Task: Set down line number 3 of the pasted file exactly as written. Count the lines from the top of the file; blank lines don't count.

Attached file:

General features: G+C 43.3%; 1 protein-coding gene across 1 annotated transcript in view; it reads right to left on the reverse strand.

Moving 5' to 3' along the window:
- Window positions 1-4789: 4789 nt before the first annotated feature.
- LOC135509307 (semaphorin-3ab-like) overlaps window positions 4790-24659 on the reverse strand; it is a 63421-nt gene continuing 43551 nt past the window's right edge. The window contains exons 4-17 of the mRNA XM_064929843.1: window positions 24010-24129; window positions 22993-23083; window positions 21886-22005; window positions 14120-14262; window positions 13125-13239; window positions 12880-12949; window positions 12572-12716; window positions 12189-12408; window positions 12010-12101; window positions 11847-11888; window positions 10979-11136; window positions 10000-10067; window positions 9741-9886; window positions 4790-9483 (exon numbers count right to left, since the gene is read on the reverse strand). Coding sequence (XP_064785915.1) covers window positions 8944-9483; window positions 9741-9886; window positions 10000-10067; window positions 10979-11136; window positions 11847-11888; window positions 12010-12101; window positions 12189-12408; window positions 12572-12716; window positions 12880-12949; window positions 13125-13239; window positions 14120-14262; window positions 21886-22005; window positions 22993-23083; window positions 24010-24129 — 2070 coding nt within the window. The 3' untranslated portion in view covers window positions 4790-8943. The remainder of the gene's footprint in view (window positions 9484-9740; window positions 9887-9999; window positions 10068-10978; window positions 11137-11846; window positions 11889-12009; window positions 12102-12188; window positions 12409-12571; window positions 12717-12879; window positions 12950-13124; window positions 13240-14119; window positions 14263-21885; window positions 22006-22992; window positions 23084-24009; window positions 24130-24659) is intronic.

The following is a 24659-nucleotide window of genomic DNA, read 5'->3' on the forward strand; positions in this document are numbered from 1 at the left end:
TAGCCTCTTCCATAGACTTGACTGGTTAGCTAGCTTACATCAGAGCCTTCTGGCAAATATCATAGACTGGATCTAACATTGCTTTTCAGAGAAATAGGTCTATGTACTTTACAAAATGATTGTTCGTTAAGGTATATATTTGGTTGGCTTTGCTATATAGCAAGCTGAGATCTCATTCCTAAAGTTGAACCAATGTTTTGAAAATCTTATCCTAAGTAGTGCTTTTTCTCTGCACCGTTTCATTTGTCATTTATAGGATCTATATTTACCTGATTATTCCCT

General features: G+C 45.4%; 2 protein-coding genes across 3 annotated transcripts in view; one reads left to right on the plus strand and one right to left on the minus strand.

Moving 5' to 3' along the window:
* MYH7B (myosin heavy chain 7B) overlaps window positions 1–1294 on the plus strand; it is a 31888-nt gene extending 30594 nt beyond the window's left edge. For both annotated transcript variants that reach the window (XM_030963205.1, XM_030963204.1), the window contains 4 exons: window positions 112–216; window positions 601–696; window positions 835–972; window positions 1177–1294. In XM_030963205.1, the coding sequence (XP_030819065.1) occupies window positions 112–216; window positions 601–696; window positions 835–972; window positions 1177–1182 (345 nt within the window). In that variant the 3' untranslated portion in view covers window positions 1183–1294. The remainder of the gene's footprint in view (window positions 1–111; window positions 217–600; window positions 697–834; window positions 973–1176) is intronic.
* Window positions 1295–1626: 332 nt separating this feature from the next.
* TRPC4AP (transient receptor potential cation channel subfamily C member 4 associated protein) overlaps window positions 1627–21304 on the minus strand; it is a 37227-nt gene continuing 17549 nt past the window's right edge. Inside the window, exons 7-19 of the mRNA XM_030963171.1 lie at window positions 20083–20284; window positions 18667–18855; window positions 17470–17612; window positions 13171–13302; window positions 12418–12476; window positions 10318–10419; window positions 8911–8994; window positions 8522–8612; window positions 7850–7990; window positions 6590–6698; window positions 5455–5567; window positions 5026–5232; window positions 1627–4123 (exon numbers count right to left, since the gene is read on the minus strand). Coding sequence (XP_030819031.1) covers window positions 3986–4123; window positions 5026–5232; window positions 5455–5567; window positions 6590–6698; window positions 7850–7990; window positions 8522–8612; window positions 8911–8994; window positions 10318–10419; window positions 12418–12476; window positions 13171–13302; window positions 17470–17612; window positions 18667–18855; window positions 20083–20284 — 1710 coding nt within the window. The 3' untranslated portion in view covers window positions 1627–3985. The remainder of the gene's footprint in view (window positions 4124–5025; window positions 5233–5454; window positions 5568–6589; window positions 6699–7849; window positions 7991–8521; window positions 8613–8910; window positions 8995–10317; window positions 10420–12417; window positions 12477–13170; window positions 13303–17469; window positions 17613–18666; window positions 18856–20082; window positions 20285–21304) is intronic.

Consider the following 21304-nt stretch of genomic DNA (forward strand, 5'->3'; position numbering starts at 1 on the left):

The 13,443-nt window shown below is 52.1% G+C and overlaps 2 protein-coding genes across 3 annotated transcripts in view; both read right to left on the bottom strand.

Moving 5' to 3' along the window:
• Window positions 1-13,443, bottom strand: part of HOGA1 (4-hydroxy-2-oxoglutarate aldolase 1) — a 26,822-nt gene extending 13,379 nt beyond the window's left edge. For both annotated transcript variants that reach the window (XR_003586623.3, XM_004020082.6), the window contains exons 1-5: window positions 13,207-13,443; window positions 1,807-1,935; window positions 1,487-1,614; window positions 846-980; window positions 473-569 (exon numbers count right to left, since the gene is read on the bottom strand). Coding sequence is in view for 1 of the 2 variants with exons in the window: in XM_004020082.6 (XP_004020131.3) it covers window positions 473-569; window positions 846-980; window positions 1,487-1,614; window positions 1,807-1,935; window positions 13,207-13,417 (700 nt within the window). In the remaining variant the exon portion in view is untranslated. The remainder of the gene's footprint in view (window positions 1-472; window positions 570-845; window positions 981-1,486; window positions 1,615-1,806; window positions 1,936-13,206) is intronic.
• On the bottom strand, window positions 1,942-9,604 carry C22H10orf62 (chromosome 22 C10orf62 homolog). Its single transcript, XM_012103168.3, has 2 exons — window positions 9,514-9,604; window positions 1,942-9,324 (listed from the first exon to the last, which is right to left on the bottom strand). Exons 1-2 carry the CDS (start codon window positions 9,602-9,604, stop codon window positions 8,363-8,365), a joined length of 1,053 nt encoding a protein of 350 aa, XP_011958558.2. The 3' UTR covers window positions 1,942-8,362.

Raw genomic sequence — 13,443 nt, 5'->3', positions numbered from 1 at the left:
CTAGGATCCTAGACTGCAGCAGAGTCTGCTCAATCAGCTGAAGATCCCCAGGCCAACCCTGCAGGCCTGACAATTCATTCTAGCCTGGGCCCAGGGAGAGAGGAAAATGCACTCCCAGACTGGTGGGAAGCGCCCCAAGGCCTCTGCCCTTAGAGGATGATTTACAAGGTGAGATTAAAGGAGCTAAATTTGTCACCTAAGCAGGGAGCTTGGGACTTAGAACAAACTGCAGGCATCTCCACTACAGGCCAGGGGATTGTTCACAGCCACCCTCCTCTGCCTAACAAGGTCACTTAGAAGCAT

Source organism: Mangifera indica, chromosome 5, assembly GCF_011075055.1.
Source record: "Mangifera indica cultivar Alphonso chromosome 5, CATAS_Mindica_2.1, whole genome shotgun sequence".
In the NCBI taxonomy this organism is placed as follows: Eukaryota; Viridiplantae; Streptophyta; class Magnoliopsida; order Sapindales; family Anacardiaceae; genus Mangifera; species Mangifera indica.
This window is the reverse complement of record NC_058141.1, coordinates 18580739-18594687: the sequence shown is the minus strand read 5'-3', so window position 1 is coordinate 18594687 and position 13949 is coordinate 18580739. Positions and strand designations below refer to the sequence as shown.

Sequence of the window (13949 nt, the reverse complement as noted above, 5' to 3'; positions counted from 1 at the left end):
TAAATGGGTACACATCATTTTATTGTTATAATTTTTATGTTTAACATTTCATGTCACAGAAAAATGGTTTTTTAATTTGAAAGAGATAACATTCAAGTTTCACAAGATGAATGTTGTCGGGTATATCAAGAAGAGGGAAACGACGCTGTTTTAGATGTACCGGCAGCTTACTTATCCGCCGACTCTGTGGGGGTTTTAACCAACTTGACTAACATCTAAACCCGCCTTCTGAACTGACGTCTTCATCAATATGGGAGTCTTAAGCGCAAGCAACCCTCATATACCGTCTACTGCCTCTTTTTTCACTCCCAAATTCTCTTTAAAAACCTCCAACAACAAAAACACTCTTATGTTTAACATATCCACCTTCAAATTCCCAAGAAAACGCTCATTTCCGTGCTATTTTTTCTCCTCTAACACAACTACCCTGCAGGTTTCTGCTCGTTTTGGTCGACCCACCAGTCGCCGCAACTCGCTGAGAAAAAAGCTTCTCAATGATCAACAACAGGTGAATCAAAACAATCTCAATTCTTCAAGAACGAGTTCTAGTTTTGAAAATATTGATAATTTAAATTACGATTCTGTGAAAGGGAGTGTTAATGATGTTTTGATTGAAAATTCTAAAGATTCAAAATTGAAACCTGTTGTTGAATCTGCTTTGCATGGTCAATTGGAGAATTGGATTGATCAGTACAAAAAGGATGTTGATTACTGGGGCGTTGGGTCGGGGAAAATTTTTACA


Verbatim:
- Window positions 1-4789: 4789 nt before the first annotated feature.